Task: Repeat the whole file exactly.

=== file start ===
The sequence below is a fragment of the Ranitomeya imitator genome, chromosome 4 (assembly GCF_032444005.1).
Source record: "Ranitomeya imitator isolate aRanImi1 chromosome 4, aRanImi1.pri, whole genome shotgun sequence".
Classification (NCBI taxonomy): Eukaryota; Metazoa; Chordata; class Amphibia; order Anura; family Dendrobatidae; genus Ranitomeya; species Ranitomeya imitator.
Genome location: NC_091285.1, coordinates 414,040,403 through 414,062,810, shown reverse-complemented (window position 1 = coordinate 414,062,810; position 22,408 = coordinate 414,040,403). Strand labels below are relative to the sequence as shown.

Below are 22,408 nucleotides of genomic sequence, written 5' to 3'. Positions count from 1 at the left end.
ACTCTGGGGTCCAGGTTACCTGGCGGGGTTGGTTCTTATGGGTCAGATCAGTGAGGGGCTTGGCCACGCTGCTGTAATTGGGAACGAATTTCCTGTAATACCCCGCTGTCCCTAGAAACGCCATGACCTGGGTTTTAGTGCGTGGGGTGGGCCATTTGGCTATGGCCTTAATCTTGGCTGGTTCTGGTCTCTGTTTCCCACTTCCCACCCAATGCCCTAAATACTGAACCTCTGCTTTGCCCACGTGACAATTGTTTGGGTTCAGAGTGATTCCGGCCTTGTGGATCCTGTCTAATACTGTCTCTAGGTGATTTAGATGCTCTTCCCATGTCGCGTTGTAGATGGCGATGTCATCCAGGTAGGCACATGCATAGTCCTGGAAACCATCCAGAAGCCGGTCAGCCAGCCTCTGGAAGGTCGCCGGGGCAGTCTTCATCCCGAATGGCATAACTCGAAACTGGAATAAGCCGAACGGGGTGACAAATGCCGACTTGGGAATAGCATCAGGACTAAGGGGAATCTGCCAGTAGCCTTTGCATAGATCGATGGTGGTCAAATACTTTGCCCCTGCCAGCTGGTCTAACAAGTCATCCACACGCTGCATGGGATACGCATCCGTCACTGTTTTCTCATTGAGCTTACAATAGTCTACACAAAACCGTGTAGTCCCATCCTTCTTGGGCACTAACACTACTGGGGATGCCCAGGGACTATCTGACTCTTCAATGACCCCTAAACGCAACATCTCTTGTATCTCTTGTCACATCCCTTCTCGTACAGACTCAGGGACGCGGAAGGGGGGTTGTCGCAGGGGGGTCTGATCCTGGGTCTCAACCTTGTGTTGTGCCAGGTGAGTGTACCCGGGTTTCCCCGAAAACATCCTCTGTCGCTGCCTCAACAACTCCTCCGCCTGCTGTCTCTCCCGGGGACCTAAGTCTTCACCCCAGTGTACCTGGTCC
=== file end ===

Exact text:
The sequence below is a fragment of the Ranitomeya imitator genome, chromosome 4 (assembly GCF_032444005.1).
Source record: "Ranitomeya imitator isolate aRanImi1 chromosome 4, aRanImi1.pri, whole genome shotgun sequence".
Classification (NCBI taxonomy): Eukaryota; Metazoa; Chordata; class Amphibia; order Anura; family Dendrobatidae; genus Ranitomeya; species Ranitomeya imitator.
Genome location: NC_091285.1, coordinates 414,040,403 through 414,062,810, shown reverse-complemented (window position 1 = coordinate 414,062,810; position 22,408 = coordinate 414,040,403). Strand labels below are relative to the sequence as shown.

Below are 22,408 nucleotides of genomic sequence, written 5' to 3'. Positions count from 1 at the left end.
ACTCTGGGGTCCAGGTTACCTGGCGGGGTTGGTTCTTATGGGTCAGATCAGTGAGGGGCTTGGCCACGCTGCTGTAATTGGGAACGAATTTCCTGTAATACCCCGCTGTCCCTAGAAACGCCATGACCTGGGTTTTAGTGCGTGGGGTGGGCCATTTGGCTATGGCCTTAATCTTGGCTGGTTCTGGTCTCTGTTTCCCACTTCCCACCCAATGCCCTAAATACTGAACCTCTGCTTTGCCCACGTGACAATTGTTTGGGTTCAGAGTGATTCCGGCCTTGTGGATCCTGTCTAATACTGTCTCTAGGTGATTTAGATGCTCTTCCCATGTCGCGTTGTAGATGGCGATGTCATCCAGGTAGGCACATGCATAGTCCTGGAAACCATCCAGAAGCCGGTCAGCCAGCCTCTGGAAGGTCGCCGGGGCAGTCTTCATCCCGAATGGCATAACTCGAAACTGGAATAAGCCGAACGGGGTGACAAATGCCGACTTGGGAATAGCATCAGGACTAAGGGGAATCTGCCAGTAGCCTTTGCATAGATCGATGGTGGTCAAATACTTTGCCCCTGCCAGCTGGTCTAACAAGTCATCCACACGCTGCATGGGATACGCATCCGTCACTGTTTTCTCATTGAGCTTACAATAGTCTACACAAAACCGTGTAGTCCCATCCTTCTTGGGCACTAACACTACTGGGGATGCCCAGGGACTATCTGACTCTTCAATGACCCCTAAACGCAACATCTCTTGTATCTCTTGTCACATCCCTTCTCGTACAGACTCAGGGACGCGGAAGGGGGGTTGTCGCAGGGGGGTCTGATCCTGGGTCTCAACCTTGTGTTGTGCCAGGTGAGTGTACCCGGGTTTCCCCGAAAACATCCTCTGTCGCTGCCTCAACAACTCCTCCGCCTGCTGTCTCTCCCGGGGACCTAAGTCTTCACCCCAGTGTACCTGGTCC